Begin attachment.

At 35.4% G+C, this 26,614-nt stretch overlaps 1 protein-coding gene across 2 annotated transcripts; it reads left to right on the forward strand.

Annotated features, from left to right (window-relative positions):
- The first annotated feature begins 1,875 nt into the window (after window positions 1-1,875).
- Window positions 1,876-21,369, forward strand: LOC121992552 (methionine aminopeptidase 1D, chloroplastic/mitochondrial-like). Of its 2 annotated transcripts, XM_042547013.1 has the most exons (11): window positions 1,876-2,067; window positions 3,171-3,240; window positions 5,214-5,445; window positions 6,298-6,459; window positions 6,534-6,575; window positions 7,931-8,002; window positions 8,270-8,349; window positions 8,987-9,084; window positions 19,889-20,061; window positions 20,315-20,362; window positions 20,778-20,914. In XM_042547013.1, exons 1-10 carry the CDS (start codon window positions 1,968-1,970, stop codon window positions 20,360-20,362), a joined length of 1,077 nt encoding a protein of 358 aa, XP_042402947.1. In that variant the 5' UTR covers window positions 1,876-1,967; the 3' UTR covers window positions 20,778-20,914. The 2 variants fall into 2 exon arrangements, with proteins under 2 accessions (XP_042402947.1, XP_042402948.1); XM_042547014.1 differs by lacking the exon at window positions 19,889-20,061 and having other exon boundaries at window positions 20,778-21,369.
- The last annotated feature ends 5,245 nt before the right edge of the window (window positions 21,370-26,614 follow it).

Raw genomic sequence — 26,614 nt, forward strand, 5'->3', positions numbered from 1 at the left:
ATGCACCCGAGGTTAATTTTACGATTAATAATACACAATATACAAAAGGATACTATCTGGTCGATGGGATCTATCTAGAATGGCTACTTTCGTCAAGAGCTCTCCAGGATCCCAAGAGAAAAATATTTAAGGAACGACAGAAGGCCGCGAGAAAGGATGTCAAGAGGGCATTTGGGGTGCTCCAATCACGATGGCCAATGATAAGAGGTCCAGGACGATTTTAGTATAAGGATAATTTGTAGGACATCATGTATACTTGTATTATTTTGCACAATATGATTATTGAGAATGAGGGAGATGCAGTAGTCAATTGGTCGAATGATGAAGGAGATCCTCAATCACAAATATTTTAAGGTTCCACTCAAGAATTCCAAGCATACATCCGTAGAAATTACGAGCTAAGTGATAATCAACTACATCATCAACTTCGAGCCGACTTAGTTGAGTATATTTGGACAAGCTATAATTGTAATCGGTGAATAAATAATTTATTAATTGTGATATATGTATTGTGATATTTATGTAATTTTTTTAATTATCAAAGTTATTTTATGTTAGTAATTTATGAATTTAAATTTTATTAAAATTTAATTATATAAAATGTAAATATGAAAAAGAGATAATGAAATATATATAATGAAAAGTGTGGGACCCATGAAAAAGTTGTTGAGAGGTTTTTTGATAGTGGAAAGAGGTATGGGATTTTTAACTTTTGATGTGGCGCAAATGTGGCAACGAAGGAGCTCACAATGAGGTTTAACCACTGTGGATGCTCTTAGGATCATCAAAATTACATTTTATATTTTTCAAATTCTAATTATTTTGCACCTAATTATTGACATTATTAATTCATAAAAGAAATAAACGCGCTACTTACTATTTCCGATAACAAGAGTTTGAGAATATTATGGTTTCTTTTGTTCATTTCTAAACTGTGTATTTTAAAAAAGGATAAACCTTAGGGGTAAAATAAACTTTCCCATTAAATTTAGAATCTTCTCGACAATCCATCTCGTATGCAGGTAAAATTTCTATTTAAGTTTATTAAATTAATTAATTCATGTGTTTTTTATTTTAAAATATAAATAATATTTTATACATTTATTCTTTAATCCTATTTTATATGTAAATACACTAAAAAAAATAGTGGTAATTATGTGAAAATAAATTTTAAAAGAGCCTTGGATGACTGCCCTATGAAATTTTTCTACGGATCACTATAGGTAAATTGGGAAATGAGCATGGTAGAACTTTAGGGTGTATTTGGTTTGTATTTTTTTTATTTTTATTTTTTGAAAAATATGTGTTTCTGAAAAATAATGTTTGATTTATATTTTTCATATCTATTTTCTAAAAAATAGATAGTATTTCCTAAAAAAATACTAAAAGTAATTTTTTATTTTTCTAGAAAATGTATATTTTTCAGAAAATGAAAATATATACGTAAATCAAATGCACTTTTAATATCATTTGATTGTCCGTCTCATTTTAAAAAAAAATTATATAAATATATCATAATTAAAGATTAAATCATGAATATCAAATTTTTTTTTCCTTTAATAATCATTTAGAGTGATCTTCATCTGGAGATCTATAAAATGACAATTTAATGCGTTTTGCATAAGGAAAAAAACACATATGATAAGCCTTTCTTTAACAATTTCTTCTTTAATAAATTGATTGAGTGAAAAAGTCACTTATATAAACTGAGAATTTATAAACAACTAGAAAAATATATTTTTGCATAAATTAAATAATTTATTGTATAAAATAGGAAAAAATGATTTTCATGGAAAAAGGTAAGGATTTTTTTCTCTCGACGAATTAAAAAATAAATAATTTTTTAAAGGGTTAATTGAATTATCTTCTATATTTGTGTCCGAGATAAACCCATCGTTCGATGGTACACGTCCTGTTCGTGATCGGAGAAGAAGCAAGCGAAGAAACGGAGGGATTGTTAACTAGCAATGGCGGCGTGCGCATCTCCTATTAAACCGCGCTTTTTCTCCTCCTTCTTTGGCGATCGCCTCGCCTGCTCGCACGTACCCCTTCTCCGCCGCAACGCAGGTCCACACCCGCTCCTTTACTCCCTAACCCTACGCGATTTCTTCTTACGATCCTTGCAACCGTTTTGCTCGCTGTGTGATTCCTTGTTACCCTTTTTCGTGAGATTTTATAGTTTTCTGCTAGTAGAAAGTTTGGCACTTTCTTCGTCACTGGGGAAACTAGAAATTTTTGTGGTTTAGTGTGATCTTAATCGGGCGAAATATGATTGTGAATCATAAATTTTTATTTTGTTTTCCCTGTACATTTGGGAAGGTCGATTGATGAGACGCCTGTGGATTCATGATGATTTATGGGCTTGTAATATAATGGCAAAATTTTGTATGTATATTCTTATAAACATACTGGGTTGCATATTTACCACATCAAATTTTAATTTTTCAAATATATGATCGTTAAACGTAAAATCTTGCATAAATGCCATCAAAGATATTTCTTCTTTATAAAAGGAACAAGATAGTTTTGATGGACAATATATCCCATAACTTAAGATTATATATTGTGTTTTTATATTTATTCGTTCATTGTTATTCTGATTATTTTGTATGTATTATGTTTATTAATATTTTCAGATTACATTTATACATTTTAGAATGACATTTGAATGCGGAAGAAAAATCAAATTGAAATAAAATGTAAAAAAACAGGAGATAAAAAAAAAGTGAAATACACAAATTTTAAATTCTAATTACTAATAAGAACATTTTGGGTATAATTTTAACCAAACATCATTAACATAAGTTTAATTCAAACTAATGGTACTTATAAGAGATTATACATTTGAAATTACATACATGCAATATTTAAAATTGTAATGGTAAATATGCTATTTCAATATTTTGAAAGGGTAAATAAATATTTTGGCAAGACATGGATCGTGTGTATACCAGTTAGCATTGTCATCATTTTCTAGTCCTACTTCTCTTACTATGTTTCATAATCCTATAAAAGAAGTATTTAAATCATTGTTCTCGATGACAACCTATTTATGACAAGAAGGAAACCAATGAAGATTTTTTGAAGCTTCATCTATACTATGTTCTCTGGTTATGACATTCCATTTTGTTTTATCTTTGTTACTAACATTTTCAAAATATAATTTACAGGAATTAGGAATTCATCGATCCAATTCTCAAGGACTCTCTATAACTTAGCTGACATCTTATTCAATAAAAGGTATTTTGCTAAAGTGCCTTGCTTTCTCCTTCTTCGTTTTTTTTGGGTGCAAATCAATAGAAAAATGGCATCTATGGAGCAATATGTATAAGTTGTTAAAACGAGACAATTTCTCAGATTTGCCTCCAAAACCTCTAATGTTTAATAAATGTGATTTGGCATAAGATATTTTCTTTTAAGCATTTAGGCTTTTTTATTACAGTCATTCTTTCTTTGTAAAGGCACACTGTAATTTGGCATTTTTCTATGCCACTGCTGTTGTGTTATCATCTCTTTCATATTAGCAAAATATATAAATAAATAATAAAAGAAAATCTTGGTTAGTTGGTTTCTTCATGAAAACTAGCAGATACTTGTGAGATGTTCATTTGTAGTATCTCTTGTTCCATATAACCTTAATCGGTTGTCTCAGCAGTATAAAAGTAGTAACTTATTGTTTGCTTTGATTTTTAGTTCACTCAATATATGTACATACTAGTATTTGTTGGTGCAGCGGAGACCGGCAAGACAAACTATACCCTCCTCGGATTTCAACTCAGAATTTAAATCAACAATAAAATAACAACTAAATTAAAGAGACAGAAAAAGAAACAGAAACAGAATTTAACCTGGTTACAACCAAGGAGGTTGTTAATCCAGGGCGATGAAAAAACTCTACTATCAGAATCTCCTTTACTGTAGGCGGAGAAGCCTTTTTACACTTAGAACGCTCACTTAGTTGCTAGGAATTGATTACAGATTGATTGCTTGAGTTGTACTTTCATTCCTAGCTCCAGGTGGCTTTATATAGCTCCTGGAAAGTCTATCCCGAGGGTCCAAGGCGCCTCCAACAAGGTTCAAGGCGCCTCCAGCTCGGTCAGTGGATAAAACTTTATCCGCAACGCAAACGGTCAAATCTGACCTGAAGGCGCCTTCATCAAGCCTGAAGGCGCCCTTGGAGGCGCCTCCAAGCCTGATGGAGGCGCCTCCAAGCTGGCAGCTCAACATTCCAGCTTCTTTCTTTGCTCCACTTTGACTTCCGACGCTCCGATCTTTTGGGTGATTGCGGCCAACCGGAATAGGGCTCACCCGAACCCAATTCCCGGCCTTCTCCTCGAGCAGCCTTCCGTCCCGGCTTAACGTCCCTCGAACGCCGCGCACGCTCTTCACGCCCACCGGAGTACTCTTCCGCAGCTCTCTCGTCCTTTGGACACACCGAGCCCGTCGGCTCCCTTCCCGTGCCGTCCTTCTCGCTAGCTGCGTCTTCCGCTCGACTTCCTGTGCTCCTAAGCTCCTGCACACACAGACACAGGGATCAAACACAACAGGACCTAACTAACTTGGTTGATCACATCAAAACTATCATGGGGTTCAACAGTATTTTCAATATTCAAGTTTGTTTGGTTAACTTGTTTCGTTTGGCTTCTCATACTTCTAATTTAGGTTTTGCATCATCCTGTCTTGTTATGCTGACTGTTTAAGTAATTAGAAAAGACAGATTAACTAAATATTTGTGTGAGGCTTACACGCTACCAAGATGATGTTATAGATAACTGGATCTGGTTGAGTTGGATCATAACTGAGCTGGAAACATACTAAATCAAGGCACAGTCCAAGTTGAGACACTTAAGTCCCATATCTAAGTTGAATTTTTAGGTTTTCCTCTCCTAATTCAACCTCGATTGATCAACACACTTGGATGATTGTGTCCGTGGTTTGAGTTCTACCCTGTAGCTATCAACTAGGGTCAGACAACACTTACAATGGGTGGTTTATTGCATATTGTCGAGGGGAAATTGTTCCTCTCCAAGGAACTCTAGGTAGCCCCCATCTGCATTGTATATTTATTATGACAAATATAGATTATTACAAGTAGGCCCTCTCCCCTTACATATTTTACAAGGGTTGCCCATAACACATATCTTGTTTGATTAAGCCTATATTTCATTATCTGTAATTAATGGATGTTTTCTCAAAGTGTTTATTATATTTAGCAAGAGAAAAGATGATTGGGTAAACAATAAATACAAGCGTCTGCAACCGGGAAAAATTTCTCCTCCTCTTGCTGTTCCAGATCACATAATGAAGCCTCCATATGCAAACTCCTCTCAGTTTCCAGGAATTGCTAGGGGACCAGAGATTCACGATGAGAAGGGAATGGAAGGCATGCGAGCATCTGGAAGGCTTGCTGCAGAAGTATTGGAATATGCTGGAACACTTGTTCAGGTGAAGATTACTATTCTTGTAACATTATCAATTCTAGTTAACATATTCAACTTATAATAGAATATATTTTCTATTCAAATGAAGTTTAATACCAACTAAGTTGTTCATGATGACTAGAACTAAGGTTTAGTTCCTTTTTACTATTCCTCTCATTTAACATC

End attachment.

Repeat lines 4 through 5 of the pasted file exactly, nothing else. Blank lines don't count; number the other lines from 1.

- Window positions 1,876-21,369, forward strand: LOC121992552 (methionine aminopeptidase 1D, chloroplastic/mitochondrial-like). Of its 2 annotated transcripts, XM_042547013.1 has the most exons (11): window positions 1,876-2,067; window positions 3,171-3,240; window positions 5,214-5,445; window positions 6,298-6,459; window positions 6,534-6,575; window positions 7,931-8,002; window positions 8,270-8,349; window positions 8,987-9,084; window positions 19,889-20,061; window positions 20,315-20,362; window positions 20,778-20,914. In XM_042547013.1, exons 1-10 carry the CDS (start codon window positions 1,968-1,970, stop codon window positions 20,360-20,362), a joined length of 1,077 nt encoding a protein of 358 aa, XP_042402947.1. In that variant the 5' UTR covers window positions 1,876-1,967; the 3' UTR covers window positions 20,778-20,914. The 2 variants fall into 2 exon arrangements, with proteins under 2 accessions (XP_042402947.1, XP_042402948.1); XM_042547014.1 differs by lacking the exon at window positions 19,889-20,061 and having other exon boundaries at window positions 20,778-21,369.
- The last annotated feature ends 5,245 nt before the right edge of the window (window positions 21,370-26,614 follow it).